Due to the dimensions of this book, many would simply think of it as a coffee table photography book. While the photos are quite stunning, all captured by Davis himself over the last 25 years in the field, it is the text that is the real gem. Davis currently researches as a National Geographic Society Explorer-in-Residence, but his career has led him to very remote areas of the world to learn about the distinct “ethnosphere”, and the modern phenomenon of these vanishing cultures. With amazing detail, gathered first-hand and through interviews, he discusses his research in British Columbia, the Andes of Peru and Bolivia, the Amazon basin (Peru, Brazil, Ecuador), lowland Orinoco settlements in Venezuela and Colombia, Haiti, Malaysia, Kenya, Tibet, Australia, and Nunavut (among others with less detail). He notes that great effort has been put towards protecting biodiversity, while cultural diversity, as well as language is being lost everyday. With nods to many of the great anthropologists and scientists of the 19th and 20th century, he recognizes that modern nations can enrich themselves by accepting and encouraging the inherent diversity, “not as failed attempts at modernity”, but as new opportunities to see the human experience in full color.
I have had the great opportunity to see Dr. Davis speak twice at the National Geographic Society, both times sharing stories and his research in Peru. His insights have enriched my own travels, and reading this book made me long for Peru even more! We were there nearly a year ago (as you may recall…) and I do plan to go again very soon. I think the country has a way of calling you back to experience more. It was in this amazing book that I found one of my favorite quotes – one that any fiber enthusiast can love. Davis is describing the mythology of the Andean peoples…“The surface of the Earth itself is an immense loom upon which the sun weaves the fabric of existence.”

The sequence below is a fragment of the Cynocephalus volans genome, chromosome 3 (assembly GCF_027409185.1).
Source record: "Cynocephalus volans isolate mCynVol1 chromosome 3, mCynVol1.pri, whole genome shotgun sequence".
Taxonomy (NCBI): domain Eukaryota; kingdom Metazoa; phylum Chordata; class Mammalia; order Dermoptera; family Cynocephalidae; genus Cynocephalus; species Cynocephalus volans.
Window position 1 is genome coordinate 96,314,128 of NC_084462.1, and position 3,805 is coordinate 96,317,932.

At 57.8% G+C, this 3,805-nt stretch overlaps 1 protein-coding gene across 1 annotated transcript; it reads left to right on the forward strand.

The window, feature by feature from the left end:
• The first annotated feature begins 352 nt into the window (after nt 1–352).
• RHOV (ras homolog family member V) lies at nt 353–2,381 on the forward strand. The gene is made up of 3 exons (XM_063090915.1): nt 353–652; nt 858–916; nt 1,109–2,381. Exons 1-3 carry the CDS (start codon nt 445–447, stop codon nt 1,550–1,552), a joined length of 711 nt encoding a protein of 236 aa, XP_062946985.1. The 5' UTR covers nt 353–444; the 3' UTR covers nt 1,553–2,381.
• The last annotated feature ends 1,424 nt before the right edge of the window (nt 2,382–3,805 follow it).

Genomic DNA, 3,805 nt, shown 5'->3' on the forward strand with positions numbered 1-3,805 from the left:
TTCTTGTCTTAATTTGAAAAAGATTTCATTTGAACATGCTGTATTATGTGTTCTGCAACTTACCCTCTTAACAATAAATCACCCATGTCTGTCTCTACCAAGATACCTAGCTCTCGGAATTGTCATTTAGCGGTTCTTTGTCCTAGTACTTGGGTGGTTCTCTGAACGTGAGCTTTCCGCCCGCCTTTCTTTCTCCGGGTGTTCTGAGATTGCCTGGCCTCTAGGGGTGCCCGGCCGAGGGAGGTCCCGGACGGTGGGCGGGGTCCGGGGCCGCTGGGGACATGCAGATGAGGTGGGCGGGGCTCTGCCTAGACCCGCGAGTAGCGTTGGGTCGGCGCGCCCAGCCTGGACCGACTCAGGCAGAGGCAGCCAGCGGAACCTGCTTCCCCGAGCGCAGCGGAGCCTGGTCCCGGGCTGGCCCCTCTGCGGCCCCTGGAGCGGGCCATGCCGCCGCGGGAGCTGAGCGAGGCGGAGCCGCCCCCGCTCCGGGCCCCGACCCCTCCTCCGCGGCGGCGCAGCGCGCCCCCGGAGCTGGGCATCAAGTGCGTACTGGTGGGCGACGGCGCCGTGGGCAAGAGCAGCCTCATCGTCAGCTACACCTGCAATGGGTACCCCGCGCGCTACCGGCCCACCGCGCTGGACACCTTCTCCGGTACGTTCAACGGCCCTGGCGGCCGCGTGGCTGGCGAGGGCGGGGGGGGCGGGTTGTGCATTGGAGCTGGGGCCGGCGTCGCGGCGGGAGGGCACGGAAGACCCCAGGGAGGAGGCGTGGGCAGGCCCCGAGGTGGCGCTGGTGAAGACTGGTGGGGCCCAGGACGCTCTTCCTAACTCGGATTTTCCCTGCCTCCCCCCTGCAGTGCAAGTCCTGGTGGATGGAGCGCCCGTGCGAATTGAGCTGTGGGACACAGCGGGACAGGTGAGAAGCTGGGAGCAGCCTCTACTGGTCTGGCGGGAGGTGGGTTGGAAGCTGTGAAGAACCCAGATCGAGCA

Unaccustomed Earth by Jhumpa Lahiri
I made my way through this book slowly, and I am glad I did, because each short story felt like it needed reflection time. The stories weren’t what you would call “uppers” as many had sad/melancholy themes. Like Lahiri’s other works [Interpreter of Maladies & The Namesake] the protagonists of the stories are usually second-generation (sometimes first-generation) Bengali immigrants to the US. Many of her stories in this book focus on Bengalis that settle in the Boston/Cambridge area of Massachusetts. In an interesting twist, Lahiri uses a white male as the protagonist in one of the stories, telling about his attraction and need to protect his Bengali housemate from heartbreak.
The last trilogy of tales entitled “Hema and Kaushik” was the stand-out story of the book, weaving together a tale spanning thirty years of loss, love, and tragedy. Lahiri uses real world events to add depth to the characters. A very moving book – I give it 4.5 stars.